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Chickens on agenda for city council
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HOISINGTON — On a topic that has ruffled feathers in Hoisington, chickens will be on the agenda for the 7:30 p.m. May 27 City Council meeting.
In April, resident Stacy Rae Walker approached the Hoisington City Council  to ask about allowing chickens in the city limits.
Currently, this is prohibited by city ordinance.
City Manager Jonathan Mitchell said the city ordinance prohibiting chickens was created in 1964.
In a letter to the council, Walker said that she would like to see the ordinance changed “to include hens kept as pets and for the purpose of laying and collecting fresh, healthy, sustainable, organic, antibiotic and hormone free eggs in a noncommercial capacity.”
Other cities have allowed chickens including Manhattan, Kansas City, Lenexa and Garden City.
In Walker’s letter, she included information about commercially grown chickens that live in cages. Home chickens would be able to eliminate pesticides and herbicides from eggs and meat, and provide natural pest control by eating fleas, ticks, grasshoppers, spiders, slugs and mosquito larvae. Chicken excrement would be used to fertilize gardens.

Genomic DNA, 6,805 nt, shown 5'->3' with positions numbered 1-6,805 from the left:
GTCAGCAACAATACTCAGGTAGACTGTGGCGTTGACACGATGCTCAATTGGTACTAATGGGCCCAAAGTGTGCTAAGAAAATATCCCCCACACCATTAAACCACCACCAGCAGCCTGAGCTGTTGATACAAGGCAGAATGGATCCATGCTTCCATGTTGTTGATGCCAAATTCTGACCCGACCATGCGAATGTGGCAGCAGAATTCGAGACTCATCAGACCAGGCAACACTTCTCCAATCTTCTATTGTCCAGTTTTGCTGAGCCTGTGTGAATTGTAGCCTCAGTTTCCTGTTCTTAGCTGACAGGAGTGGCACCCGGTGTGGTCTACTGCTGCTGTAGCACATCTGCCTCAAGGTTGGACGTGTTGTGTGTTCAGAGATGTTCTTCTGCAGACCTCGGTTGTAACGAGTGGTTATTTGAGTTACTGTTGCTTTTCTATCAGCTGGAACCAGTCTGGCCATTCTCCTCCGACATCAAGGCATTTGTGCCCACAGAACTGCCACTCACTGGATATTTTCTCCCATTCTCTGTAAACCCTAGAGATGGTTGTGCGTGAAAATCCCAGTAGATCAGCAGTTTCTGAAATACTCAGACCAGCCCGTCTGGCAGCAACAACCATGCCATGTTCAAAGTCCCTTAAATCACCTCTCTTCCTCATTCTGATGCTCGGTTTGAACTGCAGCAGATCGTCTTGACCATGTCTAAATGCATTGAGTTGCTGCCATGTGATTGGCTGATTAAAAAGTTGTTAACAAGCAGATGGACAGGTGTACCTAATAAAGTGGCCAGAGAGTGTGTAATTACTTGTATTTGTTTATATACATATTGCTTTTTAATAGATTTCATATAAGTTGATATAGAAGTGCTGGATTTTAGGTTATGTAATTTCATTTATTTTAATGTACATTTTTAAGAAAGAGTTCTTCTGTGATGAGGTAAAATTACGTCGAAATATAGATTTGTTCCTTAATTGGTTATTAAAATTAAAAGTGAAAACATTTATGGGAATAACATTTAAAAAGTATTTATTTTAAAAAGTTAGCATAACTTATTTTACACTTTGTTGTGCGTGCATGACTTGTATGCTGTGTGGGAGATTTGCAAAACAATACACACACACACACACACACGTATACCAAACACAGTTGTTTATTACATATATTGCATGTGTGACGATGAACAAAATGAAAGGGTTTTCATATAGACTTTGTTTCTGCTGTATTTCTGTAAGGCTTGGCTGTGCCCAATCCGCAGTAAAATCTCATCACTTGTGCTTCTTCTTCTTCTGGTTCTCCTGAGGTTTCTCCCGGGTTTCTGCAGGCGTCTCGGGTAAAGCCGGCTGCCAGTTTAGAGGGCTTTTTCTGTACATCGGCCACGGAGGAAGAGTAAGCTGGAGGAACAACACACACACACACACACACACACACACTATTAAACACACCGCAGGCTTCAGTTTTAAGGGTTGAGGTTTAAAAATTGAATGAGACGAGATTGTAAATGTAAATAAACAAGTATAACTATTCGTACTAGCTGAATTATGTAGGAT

Social media erupted with people against the proposal, saying that chickens’ smell and some people wouldn’t keep cages clean, plus the fact that hen chickens cluck.
“I’m against it,” said Gerald Donovan, council member. “People say they’re odorless. I was raised on a farm and know they’re not. If we allow chickens we might as well throw out the ordinance,” and change it to allow for ducks and pigs.
“We don’t need to start it,” he said. “I don’t think they’ll get the number of eggs they think their going to get.”
Mitchell said roosters would be disallowed, but chickens are hard to sex, and residents may inadvertently buy one. Residents would be limited to 3-5 chickens.  He also said the council did have some concerns about the proposals.
The city manager made no staff recommendation. He suggested safeguards to the council in his letter to the council if they decide to move ahead with chickens. They are:
•Registration fees for coops and hens to recover costs of enforcement and education.
•Allowing for annual inspection of facilities and random inspections.
•Limit number of hens.
•Apply the number of hens permitted toward the total number of animals allowed. The current limit is six in any combination.
•Prohibit roosters.
•Establish suitable setbacks for chicken coops.
•Formal site plan review process.